Wednesday, October 12, 2011

New Stop Motion Music Video! - Jesse & Joy's "Me Voy"

This video was a complete labor of love for all the people involved. We spent 30 days locked in a house together designing, printing, cutting out and animating thousands of little pieces of cardstock in a clear display of stop motion insanity.

Carlos Lopez Estrada, working with production designer Tyler Jensen, would start us out with a storyboard with notes on timing and a loose idea of what elements would be in each shot.
This would give Carlos a guide for what to shoot during the day we shot video of the band and extras...
I would then take that footage in, effect it out in After Effects so it looked all old and scratchy, rendered it out at 12 frames per second and wrote a couple Automator scripts that would take the files that After Effects spit out and resize and print them all for me.
While I was doing this, Tyler's art department team was busy designing in photoshop, printing on a large-format printer, and mounting all the set pieces so that they could be built in front of the camera for our DP Moonie to light and frame up the shot.
To be ready to shoot we had a pretty constant flow of wonderful friends and volunteers that helped us cut out all those individual frames and keep them organized in stacks.
While this was going on, I made some pre-animations in after effects that would tell lead animator, Charles Pieper, things like what numbered frame each character was supposed to be on and when characters should be entering or exiting to make sure everything lined up. With stop motion we dont really have time to make a mistake, so these pre animations assured that we'd get stuff right the first time.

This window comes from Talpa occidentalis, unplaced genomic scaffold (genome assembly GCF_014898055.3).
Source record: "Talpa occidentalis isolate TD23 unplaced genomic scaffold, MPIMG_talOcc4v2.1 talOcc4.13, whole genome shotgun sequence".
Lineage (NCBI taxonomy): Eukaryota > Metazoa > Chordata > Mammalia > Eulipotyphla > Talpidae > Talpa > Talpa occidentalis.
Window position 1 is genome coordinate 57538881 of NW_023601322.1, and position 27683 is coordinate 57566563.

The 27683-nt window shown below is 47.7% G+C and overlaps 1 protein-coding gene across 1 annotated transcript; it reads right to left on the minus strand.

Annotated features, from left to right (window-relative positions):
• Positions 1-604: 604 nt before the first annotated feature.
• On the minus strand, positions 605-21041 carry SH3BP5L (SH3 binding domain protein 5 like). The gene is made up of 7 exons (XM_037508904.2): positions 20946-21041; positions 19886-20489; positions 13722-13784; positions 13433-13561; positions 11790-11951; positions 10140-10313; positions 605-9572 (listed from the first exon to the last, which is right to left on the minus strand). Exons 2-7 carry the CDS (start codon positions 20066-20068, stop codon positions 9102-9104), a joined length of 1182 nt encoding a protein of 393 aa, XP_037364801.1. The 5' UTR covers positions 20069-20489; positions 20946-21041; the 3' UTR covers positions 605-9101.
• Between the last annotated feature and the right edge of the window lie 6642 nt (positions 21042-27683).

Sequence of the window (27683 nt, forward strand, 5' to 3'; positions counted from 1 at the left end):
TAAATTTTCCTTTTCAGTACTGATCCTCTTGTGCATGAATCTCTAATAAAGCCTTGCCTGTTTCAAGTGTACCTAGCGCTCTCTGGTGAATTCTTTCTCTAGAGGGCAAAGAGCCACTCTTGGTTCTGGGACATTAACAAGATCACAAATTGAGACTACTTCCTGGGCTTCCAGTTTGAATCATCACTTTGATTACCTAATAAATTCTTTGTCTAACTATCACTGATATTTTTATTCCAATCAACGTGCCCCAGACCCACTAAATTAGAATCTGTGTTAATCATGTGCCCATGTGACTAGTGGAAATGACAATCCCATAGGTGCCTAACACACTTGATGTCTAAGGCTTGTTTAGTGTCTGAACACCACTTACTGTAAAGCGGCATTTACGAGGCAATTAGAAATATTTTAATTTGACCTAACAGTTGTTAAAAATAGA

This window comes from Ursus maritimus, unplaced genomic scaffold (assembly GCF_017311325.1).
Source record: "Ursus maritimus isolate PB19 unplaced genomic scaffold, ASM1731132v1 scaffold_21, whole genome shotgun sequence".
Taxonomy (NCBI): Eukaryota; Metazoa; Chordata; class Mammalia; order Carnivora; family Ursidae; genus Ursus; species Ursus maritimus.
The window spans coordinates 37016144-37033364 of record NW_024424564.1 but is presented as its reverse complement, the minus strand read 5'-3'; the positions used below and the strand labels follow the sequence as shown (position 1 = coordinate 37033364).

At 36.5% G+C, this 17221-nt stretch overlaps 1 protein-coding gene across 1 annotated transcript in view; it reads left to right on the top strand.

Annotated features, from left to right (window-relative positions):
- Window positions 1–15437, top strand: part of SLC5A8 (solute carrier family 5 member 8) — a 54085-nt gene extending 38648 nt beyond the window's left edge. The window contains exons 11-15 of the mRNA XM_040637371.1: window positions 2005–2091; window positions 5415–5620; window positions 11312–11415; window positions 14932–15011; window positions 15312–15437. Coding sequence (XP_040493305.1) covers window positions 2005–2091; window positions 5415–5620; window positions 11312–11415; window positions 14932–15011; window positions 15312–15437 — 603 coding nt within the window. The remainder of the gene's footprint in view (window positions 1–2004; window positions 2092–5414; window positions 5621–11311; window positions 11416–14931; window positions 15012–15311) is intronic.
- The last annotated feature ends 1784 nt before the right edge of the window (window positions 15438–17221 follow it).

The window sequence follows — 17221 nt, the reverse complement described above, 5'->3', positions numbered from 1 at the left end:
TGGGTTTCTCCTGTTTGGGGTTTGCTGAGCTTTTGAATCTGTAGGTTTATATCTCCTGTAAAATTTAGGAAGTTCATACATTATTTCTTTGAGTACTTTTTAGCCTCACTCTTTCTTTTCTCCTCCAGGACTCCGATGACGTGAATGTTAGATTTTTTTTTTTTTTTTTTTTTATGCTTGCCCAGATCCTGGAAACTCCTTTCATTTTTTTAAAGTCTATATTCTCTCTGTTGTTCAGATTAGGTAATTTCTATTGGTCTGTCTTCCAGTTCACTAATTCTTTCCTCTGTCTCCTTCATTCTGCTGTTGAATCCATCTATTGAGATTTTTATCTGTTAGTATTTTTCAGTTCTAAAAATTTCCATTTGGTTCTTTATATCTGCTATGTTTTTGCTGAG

We also didn't have the money to rent or make a stop motion dolly rig, so all the camera moves were actually us moving the entire set while the camera remained locked off. I wrote an expression in After Effects that would print out how much in millimeters we had to move the set each frame to get nice eases into and out of camera moves. That preanimation looked like this:
The really tricky part for this shot was timing the camera move so that she reached out and grabbed the ticket right as the ticket booth got to her. It took some pretty precise coordination, but we ended up getting it.

With all those elements ready to go, we then were able to shoot about ten seconds (120 individual photographs) a day. We captured with Dragon Stop Motion, which allowed us superimpose the preanimation that I made onto what we were doing live so we could be absolutely sure all the motion was smooth and clean.

I then took the footage we shot, cleaned up what needed cleaning, and strung it all together in After Effects. The final piece to be added was all the smoke and magic effects. For this, I took what we had already shot, used it as an overlay video, and shot cotton balls moving around on black cloth, which I used the luma value as an alpha channel in After Effects to put into the shot. Like this:

Now imagine doing this entire process for 30 days straight. We had to stagger all the work so that as we were shooting one scene, art department would be building the next scene and I'd be animating the scene after that. Each shot had a unique set-up to execute what was needed for the story, but for the most part this was how it all went:

And if pictures aren't really your thing, check out this silly behind-the-scenes video we made:

If you liked this video, check out the last stop motion video we did for Jesse & Joy HERE.


  1. Dear Cameron,
    I agree with Puppet Herzog - This is a glorious feat of genius.
    Donna Kasprowicz